In his book on the poetry of Bob Dylan’s songs, Like A Complete Unknown, John Hinchey elaborates on the lyrical content. He contends “Rainy Day Women” is “one of Dylan’s most cherished simplicities.” He goes on to say that “I think it’s even simpler – and much more unsettling – than has been recognized. There is no double entendre: smoking pot is just one more way in which ‘they’ stone us, one more way in which we – who are our own worst ‘they’ – happily and haplessly stone ourselves. ‘They,’ in the last analysis, are the demons of desire.”
Hinchey believes “the song’s Everyboy figure is a defenseless innocent, but his innocence is also innocuous, a tedious banality itching for its own demise. When his persecutors find him, he is already restively ‘walkin’ on the floor’ and ‘walkin’ to the door.’ Riding in his car, playing his guitar, or trying to make a buck, he is tempting fate, looking for a way to lose his precious innocence.” He says the song is “Dylan’s own version of the myth of the fortunate fall.” The proclamation — “Everybody must get stoned” — “both announces a common fate and makes a universal promise. Everybody gets to come to the party.”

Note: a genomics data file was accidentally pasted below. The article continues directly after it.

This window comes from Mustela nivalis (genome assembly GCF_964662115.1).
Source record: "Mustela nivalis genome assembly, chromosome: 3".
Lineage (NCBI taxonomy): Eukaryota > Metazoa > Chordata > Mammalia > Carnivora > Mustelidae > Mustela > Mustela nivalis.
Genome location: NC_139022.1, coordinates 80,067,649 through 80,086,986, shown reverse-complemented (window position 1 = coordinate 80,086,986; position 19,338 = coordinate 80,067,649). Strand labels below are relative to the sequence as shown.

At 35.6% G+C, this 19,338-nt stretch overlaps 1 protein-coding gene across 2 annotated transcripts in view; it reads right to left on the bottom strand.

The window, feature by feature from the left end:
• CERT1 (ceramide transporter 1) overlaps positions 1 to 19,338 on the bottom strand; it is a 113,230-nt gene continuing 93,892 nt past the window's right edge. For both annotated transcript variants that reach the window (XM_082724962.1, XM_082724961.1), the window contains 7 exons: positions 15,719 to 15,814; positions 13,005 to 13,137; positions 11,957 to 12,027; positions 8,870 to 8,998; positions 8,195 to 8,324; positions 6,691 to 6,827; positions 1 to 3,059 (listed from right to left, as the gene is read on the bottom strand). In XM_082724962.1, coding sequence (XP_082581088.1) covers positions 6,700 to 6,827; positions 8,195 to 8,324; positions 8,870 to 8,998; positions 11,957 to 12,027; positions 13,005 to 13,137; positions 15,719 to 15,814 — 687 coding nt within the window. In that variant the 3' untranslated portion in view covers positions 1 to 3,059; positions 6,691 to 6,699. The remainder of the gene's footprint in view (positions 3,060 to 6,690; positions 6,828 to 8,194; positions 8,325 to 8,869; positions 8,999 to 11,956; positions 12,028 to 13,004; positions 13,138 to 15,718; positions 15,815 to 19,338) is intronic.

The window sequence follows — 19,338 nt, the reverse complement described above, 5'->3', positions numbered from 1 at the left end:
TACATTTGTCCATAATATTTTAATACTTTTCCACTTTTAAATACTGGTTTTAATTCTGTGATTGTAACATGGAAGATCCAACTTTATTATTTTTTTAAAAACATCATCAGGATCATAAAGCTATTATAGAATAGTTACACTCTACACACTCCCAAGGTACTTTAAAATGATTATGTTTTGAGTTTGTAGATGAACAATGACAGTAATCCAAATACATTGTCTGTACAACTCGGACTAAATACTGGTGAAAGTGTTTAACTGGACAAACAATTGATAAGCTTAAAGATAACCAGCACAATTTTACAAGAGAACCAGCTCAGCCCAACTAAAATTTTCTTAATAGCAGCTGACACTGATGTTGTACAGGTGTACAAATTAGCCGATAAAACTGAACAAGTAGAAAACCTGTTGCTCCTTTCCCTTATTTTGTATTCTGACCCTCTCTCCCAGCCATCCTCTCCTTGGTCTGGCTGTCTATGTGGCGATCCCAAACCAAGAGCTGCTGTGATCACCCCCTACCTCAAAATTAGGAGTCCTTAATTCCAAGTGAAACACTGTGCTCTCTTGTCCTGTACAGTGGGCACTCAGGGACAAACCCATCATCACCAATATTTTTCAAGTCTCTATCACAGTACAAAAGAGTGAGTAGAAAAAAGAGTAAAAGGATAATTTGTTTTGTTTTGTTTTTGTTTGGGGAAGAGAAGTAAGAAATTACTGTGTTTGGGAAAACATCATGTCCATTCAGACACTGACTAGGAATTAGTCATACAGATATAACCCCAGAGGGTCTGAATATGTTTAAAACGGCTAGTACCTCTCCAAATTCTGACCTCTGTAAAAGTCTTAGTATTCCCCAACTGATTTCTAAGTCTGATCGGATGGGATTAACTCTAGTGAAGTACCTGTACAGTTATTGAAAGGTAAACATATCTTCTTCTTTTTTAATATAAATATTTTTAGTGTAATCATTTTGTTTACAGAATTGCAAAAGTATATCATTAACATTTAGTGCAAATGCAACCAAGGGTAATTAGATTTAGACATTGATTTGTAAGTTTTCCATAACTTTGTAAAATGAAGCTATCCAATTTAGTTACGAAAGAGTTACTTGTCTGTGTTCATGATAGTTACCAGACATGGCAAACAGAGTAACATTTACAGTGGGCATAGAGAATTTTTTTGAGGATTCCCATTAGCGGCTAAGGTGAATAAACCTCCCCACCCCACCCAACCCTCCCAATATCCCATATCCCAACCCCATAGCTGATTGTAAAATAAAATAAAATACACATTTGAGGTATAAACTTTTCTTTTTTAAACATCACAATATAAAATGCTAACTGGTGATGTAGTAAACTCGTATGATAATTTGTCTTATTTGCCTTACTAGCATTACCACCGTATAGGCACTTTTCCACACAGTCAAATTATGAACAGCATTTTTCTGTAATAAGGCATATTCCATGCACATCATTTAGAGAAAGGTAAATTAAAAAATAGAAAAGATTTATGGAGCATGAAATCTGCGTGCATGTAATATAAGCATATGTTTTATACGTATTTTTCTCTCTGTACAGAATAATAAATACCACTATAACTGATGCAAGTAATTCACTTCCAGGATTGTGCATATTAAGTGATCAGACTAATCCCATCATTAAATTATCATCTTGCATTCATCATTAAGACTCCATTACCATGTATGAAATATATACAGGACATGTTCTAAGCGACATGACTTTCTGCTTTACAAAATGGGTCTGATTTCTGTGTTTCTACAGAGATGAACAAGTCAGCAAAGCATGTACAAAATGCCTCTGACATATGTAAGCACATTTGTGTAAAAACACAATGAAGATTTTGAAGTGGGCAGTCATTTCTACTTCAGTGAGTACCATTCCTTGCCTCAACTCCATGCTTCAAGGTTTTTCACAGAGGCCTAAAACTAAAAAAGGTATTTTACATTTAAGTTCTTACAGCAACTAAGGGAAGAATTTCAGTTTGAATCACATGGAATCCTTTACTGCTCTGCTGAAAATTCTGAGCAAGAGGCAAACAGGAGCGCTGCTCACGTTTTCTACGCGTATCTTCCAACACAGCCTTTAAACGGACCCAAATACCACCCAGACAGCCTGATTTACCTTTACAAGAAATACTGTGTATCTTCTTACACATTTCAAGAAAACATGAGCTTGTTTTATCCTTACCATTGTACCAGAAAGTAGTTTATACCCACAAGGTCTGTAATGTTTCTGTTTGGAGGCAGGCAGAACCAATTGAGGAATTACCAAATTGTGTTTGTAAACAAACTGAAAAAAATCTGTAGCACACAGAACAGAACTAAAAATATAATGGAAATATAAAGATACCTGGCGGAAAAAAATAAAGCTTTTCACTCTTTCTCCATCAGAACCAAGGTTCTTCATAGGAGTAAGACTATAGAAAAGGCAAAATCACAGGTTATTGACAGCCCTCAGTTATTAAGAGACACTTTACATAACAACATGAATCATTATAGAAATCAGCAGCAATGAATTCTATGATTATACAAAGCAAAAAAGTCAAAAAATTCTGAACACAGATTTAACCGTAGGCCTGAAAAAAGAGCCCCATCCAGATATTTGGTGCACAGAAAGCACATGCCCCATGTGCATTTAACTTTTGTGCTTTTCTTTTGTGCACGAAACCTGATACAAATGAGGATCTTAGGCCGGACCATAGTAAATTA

The party hosted by Gov. Jimmy Carter after the first Bob Dylan concert in Atlanta was reportedly pleasant with the usual light conversation taking place. But nearly three years later, in the pages of the November ’76Playboy, Jimmy Carter elaborated more on what he and Dylan discussed. In a very wide-ranging interview that became a campaign crisis, Carter remembered, “The night he came, we had a chance to talk about his music and about changing times and pent-up emotions in young people. He said he didn’t have any inclination to change the world, that he wasn’t crusading and that his personal feelings were apparently compatible with the yearnings of an entire generation. We also talked about Israel, which he had a strong interest in. But that’s my only contact with Bob Dylan, that night.”